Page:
Helping libraries to be autism-ready

Elizabeth Mills /

The need for libraries to be autism-ready

Imagine a child standing in front of a brightly lit room at their local public library. Lively music is playing, and bubbles are bouncing all around. Children and adults fill the room, talking loudly and playing with toys. Off in the distance is a colorful rug with letters on it where everyone will gather for storytime. Does the child go right in, look for friends, and find a spot on the rug? Or do they stop, cover their ears, close their eyes, and take a deep breath? And what do the parents decide is best for their child, perhaps remembering a previous negative experience?

Early learning for all?

Public libraries strive to be welcoming places for families and children by offering rich collections and varied programming that intentionally supports learning and development as well as interactivity and socialization.

Storytimes are often the most well-known library offering for families and children, and these programs can take place in fluorescently lit and busy rooms where there are crowds of people, a high decibel level of sound, ambiguous rules and norms, and other potentially intense elements.

Storytimes are often the most well-known library offering for families and children, and these programs can take place in fluorescently lit and busy rooms where there are crowds of people, a high decibel level of sound, ambiguous rules and norms, and other potentially intense elements. For a neurotypical child and their family, this kind of program can offer a stimulating learning opportunity.

However, for children with sensory or learning differences, such as autism, this program may present barriers to benefitting from the play and learning in the program. These barriers can include an unwelcome and sometimes judgmental climate, an inaccessible sensory environment, and an unpredictable sequence of events. Libraries have tried to address these barriers by offering sensory programs with quiet areas for emotion management, fidget toys, lowered light and sound levels, and more. However, these programs often have a limited focus on learning and literacy. Thus, library staff continue to need guidance on how to plan and deliver inclusive, accessible, learning-rich programs for autistic[1] children and their families.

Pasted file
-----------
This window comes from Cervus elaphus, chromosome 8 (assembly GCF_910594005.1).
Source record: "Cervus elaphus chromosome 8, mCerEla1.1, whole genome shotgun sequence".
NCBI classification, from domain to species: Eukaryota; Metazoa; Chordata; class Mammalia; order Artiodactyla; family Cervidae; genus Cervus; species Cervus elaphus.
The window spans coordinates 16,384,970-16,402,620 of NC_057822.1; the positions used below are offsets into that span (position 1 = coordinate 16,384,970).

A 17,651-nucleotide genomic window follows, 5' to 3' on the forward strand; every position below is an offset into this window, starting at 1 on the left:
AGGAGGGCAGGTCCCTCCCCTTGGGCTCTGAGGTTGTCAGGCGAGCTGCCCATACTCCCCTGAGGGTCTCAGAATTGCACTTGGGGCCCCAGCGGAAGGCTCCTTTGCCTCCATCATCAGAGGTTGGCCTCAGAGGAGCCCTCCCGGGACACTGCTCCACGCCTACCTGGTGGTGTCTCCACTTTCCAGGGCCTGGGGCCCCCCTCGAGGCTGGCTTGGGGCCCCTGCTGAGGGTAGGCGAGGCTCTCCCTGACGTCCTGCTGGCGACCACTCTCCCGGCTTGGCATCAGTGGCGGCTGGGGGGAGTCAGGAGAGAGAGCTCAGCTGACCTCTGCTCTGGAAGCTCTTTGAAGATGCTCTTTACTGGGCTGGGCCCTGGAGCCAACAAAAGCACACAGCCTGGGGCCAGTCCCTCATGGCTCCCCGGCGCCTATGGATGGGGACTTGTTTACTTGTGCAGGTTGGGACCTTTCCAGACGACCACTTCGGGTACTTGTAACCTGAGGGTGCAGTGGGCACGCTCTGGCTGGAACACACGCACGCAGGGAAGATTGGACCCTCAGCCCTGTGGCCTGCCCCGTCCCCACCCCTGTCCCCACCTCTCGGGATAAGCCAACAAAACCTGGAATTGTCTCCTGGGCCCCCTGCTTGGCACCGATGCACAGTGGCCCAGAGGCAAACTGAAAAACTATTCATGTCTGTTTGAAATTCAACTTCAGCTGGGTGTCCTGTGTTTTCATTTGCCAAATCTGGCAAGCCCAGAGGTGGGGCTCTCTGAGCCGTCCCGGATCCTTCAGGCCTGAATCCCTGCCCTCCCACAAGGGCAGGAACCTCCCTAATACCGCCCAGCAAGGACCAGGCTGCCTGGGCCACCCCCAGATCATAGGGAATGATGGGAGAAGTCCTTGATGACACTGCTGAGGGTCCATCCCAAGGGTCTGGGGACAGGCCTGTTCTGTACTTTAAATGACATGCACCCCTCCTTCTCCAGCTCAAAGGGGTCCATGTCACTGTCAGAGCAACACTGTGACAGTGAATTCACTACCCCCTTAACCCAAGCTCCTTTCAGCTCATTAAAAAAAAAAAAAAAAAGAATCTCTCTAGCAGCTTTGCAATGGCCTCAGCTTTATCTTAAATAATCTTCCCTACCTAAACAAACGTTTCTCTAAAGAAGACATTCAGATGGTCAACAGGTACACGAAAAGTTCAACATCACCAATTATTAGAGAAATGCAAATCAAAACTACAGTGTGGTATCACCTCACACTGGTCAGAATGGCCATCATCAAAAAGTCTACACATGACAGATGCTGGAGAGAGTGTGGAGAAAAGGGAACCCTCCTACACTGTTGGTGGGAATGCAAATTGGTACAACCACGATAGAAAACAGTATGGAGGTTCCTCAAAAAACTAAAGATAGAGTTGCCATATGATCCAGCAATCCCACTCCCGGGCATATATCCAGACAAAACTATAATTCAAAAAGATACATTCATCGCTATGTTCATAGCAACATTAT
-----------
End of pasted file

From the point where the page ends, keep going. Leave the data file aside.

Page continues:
The power of intentionality

To meet this need, a research team at the University of Washington has released an online resource, “Autism-Ready Libraries Toolkit,” that seeks to “empower youth-serving librarians and library staff with the early literacy training and programming materials they need to provide autism-inclusive early literacy services.”

Five key principles guide the training content to help library staff reimagine storytimes as autism-ready, inclusive, learning-rich environments:

  1. Foster a community of inclusion
  2. Provide an accessible environment
  3. Provide multiple methods of representation, engagement, and expression
  4. Meet families where they are
  5. Recognize each child’s individual and diverse interests, strengths, and needs.